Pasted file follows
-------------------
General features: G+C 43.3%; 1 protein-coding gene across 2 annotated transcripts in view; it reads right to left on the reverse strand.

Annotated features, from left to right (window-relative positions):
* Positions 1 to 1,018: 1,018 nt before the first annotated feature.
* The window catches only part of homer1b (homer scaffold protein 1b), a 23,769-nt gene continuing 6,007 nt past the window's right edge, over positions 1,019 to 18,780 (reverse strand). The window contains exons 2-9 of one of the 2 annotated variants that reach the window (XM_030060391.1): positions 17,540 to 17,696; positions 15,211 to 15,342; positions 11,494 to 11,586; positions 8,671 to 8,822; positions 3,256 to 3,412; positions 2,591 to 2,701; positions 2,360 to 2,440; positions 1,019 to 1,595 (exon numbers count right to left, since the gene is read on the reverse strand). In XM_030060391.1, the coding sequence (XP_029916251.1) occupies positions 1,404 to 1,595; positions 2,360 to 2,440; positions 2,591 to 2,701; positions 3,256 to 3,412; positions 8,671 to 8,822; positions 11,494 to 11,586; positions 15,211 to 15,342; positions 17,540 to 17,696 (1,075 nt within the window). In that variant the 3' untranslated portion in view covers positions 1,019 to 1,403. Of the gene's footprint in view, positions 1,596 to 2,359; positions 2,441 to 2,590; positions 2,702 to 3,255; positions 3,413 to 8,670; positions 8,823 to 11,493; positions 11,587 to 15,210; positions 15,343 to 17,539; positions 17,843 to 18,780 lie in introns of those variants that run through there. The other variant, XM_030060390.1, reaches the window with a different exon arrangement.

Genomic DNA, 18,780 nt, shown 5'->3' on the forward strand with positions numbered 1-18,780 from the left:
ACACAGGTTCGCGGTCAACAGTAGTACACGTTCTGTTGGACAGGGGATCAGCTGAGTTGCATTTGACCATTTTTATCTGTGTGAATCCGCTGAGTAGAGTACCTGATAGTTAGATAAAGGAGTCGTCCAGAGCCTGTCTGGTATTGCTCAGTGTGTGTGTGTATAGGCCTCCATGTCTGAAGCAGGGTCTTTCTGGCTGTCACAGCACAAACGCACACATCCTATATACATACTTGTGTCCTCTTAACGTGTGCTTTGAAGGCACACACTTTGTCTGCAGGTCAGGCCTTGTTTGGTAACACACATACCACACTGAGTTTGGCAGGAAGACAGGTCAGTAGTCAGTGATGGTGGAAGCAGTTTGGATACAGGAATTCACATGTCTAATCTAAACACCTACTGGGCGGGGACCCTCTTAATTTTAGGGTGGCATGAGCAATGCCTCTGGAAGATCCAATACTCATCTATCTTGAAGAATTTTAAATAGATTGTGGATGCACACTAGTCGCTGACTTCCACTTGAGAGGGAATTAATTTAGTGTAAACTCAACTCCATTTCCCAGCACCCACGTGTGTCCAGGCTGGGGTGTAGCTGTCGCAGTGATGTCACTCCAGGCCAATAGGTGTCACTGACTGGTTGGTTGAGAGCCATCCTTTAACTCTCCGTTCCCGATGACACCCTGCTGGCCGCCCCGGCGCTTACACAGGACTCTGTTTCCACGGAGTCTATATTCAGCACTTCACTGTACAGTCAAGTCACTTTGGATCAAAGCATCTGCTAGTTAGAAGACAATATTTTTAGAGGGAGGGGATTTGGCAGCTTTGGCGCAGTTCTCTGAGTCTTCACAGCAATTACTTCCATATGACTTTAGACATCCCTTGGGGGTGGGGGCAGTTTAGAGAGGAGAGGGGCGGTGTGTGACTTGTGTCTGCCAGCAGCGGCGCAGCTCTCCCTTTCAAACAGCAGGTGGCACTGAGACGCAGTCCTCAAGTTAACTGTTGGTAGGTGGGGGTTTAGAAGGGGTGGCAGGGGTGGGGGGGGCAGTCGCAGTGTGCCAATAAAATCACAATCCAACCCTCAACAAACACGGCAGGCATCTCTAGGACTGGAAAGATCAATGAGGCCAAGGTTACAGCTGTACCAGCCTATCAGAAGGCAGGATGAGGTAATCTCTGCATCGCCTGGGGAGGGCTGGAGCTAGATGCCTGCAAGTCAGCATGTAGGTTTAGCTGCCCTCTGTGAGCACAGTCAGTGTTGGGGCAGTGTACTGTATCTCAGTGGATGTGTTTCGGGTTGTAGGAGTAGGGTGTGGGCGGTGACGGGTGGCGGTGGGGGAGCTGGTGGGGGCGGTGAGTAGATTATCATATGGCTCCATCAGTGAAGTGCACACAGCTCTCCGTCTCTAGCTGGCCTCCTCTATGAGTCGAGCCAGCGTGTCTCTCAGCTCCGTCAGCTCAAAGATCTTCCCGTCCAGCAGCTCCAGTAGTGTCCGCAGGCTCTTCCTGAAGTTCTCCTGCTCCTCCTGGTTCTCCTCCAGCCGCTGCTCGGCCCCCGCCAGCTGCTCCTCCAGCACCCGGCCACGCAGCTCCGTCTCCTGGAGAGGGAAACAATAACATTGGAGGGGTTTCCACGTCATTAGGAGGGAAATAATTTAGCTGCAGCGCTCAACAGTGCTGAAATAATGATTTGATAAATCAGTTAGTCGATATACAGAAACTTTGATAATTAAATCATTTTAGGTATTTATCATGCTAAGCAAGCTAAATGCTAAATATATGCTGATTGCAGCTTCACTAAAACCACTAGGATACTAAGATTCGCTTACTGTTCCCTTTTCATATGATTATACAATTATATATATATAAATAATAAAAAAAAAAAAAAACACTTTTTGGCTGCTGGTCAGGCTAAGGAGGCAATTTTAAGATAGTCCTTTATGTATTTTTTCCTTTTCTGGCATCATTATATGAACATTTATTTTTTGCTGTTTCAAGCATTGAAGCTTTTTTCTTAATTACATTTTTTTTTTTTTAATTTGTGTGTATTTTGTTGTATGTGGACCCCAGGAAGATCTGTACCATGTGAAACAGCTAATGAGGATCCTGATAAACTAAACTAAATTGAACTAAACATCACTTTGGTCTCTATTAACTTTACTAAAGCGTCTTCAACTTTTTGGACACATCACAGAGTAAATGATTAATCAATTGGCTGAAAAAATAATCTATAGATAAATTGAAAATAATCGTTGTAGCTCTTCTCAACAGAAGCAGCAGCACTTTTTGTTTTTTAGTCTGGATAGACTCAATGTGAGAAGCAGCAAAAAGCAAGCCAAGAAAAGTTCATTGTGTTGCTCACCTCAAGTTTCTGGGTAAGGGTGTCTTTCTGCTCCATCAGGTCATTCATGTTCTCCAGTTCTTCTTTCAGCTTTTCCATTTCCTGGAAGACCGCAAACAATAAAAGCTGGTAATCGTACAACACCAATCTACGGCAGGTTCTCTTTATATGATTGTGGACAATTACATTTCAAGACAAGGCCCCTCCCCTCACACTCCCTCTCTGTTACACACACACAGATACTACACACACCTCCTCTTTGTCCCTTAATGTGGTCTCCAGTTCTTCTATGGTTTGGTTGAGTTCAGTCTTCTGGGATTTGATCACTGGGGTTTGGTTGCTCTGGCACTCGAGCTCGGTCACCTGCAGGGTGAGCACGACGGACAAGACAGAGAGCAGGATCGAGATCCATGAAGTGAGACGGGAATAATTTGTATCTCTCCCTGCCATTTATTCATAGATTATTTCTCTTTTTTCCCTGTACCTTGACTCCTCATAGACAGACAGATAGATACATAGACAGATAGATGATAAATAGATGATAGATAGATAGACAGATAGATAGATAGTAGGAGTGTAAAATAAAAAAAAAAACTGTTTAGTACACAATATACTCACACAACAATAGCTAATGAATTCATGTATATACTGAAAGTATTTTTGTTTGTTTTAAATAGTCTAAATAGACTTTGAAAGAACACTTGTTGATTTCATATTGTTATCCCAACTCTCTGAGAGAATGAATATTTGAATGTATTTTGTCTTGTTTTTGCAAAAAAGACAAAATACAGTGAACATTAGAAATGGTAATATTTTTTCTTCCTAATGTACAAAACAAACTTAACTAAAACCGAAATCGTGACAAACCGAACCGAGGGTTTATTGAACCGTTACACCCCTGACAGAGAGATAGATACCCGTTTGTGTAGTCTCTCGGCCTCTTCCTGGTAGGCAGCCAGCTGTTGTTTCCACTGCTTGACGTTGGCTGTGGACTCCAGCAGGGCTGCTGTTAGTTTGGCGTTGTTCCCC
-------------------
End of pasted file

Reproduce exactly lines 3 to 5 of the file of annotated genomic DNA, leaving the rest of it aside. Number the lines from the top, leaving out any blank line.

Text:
* Positions 1 to 1,018: 1,018 nt before the first annotated feature.
* The window catches only part of homer1b (homer scaffold protein 1b), a 23,769-nt gene continuing 6,007 nt past the window's right edge, over positions 1,019 to 18,780 (reverse strand). The window contains exons 2-9 of one of the 2 annotated variants that reach the window (XM_030060391.1): positions 17,540 to 17,696; positions 15,211 to 15,342; positions 11,494 to 11,586; positions 8,671 to 8,822; positions 3,256 to 3,412; positions 2,591 to 2,701; positions 2,360 to 2,440; positions 1,019 to 1,595 (exon numbers count right to left, since the gene is read on the reverse strand). In XM_030060391.1, the coding sequence (XP_029916251.1) occupies positions 1,404 to 1,595; positions 2,360 to 2,440; positions 2,591 to 2,701; positions 3,256 to 3,412; positions 8,671 to 8,822; positions 11,494 to 11,586; positions 15,211 to 15,342; positions 17,540 to 17,696 (1,075 nt within the window). In that variant the 3' untranslated portion in view covers positions 1,019 to 1,403. Of the gene's footprint in view, positions 1,596 to 2,359; positions 2,441 to 2,590; positions 2,702 to 3,255; positions 3,413 to 8,670; positions 8,823 to 11,493; positions 11,587 to 15,210; positions 15,343 to 17,539; positions 17,843 to 18,780 lie in introns of those variants that run through there. The other variant, XM_030060390.1, reaches the window with a different exon arrangement.

Genomic DNA, 18,780 nt, shown 5'->3' on the forward strand with positions numbered 1-18,780 from the left: